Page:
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The UN Millennium Development Goals: Obstacles and Opportunities

Posted on: Tuesday, March 1, 2005

Keywords: Economic Justice, Environmental Justice, Women's Health

A MADRE Position paper

  1. Eradicate extreme poverty and hunger
  2. Achieve universal primary education
  3. Promote gender equality and empower women
  4. Reduce child mortality
  5. Improve maternal health
  6. Combat HIV/AIDS, malaria, and other diseases
  7. Ensure environmental sustainability
  8. Develop a global partnership for development

All 191 United Nations Member States have pledged to achieve these Millennium Development Goals (MDGs) by 2015. While this commitment appears to be an extraordinary step forward, when we scratch the surface of the MDGs, we find that their progress is determined by a set of technocratic "targets" and "indicators" that are limited in scope, contradictory in approach, and more concerned with statistical change than with creating the structural change that is crucial to improving women's lives. The MDGs fail to address the root causes of the problems they describe and constitute a far less rigorous commitment to human rights than that put forward 10 years ago in the Beijing Platform for Action. Nevertheless, the adoption of the MDGs by governments and international development agencies creates opportunities for advancing women's human rights, but only if we are able to engage critically with the Millennium Development process.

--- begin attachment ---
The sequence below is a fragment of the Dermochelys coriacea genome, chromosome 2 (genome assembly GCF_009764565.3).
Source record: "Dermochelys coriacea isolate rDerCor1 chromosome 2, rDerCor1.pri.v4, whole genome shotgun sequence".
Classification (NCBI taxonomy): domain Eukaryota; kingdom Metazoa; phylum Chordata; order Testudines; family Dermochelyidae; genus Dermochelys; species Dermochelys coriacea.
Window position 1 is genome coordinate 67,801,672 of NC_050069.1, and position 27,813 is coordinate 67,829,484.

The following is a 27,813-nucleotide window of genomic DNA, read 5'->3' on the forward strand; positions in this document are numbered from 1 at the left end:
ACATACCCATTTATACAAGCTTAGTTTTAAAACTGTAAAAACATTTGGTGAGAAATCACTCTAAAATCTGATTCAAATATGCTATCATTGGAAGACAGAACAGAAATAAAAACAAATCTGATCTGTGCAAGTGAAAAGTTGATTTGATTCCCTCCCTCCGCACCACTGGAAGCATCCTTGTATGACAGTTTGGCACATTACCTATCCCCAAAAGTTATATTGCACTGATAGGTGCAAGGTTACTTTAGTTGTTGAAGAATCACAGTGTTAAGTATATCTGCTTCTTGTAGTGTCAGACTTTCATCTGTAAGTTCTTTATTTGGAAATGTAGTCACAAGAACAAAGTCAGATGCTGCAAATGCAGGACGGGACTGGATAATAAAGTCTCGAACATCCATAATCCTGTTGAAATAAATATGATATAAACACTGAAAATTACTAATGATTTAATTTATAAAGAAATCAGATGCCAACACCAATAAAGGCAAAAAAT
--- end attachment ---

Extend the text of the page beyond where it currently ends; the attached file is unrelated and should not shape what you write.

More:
The glaring absence of issues such as sexual rights and reproductive rights, violence against women, and women's labor rights in the MDGs is attributable to the powerful role played by right-wing and fundamentalist governments such as the United States in their negotiation. Reproductive rights, in particular, have been under fire by the US since Bush's first day in office, when he began defunding international family-planning programs and revamping US reproductive health policy to placate his religious fundamentalist base. Women's human rights advocates have rightly pointed out the centrality of sexual rights and reproductive rights to achieving at least four of the MDGs: women's equality and empowerment (goal 3); reducing child mortality (goal 4); improving maternal health (goal 5); and combating HIV/AIDS (goal 6). Moreover, the indivisibility of human rights means that women's equality and empowerment are crucial to realizing all of the goals, and that, conversely, none of the goals can be realized without ensuring gender equality.